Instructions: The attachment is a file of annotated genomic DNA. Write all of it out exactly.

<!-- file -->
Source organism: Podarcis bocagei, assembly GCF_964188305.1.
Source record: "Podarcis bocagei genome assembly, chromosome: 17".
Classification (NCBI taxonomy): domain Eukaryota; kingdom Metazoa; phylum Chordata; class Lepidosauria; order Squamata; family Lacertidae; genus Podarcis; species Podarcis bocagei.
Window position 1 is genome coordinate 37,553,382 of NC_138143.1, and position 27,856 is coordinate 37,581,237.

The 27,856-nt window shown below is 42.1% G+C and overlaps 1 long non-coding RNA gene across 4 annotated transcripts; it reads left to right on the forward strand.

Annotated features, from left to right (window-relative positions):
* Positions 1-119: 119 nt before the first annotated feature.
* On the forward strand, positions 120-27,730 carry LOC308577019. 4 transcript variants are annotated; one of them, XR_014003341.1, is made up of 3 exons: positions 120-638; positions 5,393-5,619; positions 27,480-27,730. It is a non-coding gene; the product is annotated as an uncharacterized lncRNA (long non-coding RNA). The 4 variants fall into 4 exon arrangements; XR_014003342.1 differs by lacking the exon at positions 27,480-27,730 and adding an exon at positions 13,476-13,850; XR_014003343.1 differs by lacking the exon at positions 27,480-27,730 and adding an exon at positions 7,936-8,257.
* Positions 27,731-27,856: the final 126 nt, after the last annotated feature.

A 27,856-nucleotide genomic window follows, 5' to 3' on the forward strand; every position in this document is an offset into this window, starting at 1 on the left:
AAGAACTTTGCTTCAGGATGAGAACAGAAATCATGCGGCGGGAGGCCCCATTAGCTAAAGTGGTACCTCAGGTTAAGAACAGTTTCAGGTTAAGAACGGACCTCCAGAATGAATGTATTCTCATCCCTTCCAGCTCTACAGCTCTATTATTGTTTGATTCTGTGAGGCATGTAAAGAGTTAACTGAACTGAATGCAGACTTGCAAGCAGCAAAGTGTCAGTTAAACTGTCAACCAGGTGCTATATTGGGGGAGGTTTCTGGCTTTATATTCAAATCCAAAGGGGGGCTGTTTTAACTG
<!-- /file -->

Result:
Source organism: Podarcis bocagei, assembly GCF_964188305.1.
Source record: "Podarcis bocagei genome assembly, chromosome: 17".
Classification (NCBI taxonomy): domain Eukaryota; kingdom Metazoa; phylum Chordata; class Lepidosauria; order Squamata; family Lacertidae; genus Podarcis; species Podarcis bocagei.
Window position 1 is genome coordinate 37,553,382 of NC_138143.1, and position 27,856 is coordinate 37,581,237.

The 27,856-nt window shown below is 42.1% G+C and overlaps 1 long non-coding RNA gene across 4 annotated transcripts; it reads left to right on the forward strand.

Annotated features, from left to right (window-relative positions):
* Positions 1-119: 119 nt before the first annotated feature.
* On the forward strand, positions 120-27,730 carry LOC308577019. 4 transcript variants are annotated; one of them, XR_014003341.1, is made up of 3 exons: positions 120-638; positions 5,393-5,619; positions 27,480-27,730. It is a non-coding gene; the product is annotated as an uncharacterized lncRNA (long non-coding RNA). The 4 variants fall into 4 exon arrangements; XR_014003342.1 differs by lacking the exon at positions 27,480-27,730 and adding an exon at positions 13,476-13,850; XR_014003343.1 differs by lacking the exon at positions 27,480-27,730 and adding an exon at positions 7,936-8,257.
* Positions 27,731-27,856: the final 126 nt, after the last annotated feature.

A 27,856-nucleotide genomic window follows, 5' to 3' on the forward strand; every position in this document is an offset into this window, starting at 1 on the left:
AAGAACTTTGCTTCAGGATGAGAACAGAAATCATGCGGCGGGAGGCCCCATTAGCTAAAGTGGTACCTCAGGTTAAGAACAGTTTCAGGTTAAGAACGGACCTCCAGAATGAATGTATTCTCATCCCTTCCAGCTCTACAGCTCTATTATTGTTTGATTCTGTGAGGCATGTAAAGAGTTAACTGAACTGAATGCAGACTTGCAAGCAGCAAAGTGTCAGTTAAACTGTCAACCAGGTGCTATATTGGGGGAGGTTTCTGGCTTTATATTCAAATCCAAAGGGGGGCTGTTTTAACTG